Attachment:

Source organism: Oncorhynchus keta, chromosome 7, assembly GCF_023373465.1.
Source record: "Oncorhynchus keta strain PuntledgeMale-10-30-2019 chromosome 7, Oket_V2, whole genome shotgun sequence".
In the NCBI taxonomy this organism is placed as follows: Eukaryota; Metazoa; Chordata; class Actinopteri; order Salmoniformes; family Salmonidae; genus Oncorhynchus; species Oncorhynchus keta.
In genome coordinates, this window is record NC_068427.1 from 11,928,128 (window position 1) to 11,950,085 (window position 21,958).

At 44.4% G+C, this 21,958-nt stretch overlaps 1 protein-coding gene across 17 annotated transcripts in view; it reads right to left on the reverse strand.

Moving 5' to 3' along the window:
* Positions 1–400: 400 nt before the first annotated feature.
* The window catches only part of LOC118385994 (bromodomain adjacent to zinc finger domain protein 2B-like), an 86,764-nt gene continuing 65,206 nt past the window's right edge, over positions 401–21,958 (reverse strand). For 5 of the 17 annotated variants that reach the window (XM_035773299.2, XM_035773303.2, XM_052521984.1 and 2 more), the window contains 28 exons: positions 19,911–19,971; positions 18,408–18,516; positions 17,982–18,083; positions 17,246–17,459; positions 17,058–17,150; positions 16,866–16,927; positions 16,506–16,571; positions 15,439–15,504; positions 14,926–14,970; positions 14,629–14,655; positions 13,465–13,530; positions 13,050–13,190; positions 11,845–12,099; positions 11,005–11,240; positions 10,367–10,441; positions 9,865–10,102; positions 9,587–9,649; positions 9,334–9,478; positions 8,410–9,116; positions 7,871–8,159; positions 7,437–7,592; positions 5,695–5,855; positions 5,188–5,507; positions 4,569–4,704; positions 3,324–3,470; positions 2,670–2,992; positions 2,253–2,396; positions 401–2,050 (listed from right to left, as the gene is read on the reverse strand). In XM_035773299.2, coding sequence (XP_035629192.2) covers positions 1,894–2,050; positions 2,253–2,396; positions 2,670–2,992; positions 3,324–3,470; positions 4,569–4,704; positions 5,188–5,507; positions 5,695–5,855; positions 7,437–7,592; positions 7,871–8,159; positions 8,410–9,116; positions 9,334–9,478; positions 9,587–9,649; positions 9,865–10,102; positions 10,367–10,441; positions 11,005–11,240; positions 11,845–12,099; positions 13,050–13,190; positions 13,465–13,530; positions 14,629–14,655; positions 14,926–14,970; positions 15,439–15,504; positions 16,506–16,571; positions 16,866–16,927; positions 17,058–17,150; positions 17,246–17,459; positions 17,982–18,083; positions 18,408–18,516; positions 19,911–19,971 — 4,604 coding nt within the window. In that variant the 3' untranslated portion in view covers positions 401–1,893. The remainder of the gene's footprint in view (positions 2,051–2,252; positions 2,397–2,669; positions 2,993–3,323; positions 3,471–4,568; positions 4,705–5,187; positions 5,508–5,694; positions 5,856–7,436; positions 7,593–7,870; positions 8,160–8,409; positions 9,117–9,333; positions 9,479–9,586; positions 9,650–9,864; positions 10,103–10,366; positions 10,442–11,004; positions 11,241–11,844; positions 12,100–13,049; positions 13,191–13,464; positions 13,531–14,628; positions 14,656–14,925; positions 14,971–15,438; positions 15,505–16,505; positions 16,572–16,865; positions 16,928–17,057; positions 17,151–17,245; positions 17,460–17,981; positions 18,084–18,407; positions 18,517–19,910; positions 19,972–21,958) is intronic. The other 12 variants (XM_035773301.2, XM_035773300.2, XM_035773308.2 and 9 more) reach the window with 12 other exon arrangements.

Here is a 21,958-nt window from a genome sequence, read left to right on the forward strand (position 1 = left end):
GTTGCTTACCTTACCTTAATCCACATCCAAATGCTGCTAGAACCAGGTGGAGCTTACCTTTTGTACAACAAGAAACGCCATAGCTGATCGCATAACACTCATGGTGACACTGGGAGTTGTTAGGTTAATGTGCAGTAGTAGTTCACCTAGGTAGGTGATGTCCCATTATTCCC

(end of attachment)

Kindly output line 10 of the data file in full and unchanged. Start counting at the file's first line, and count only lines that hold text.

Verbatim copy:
GTTGCTTACCTTACCTTAATCCACATCCAAATGCTGCTAGAACCAGGTGGAGCTTACCTTTTGTACAACAAGAAACGCCATAGCTGATCGCATAACACTCATGGTGACACTGGGAGTTGTTAGGTTAATGTGCAGTAGTAGTTCACCTAGGTAGGTGATGTCCCATTATTCCC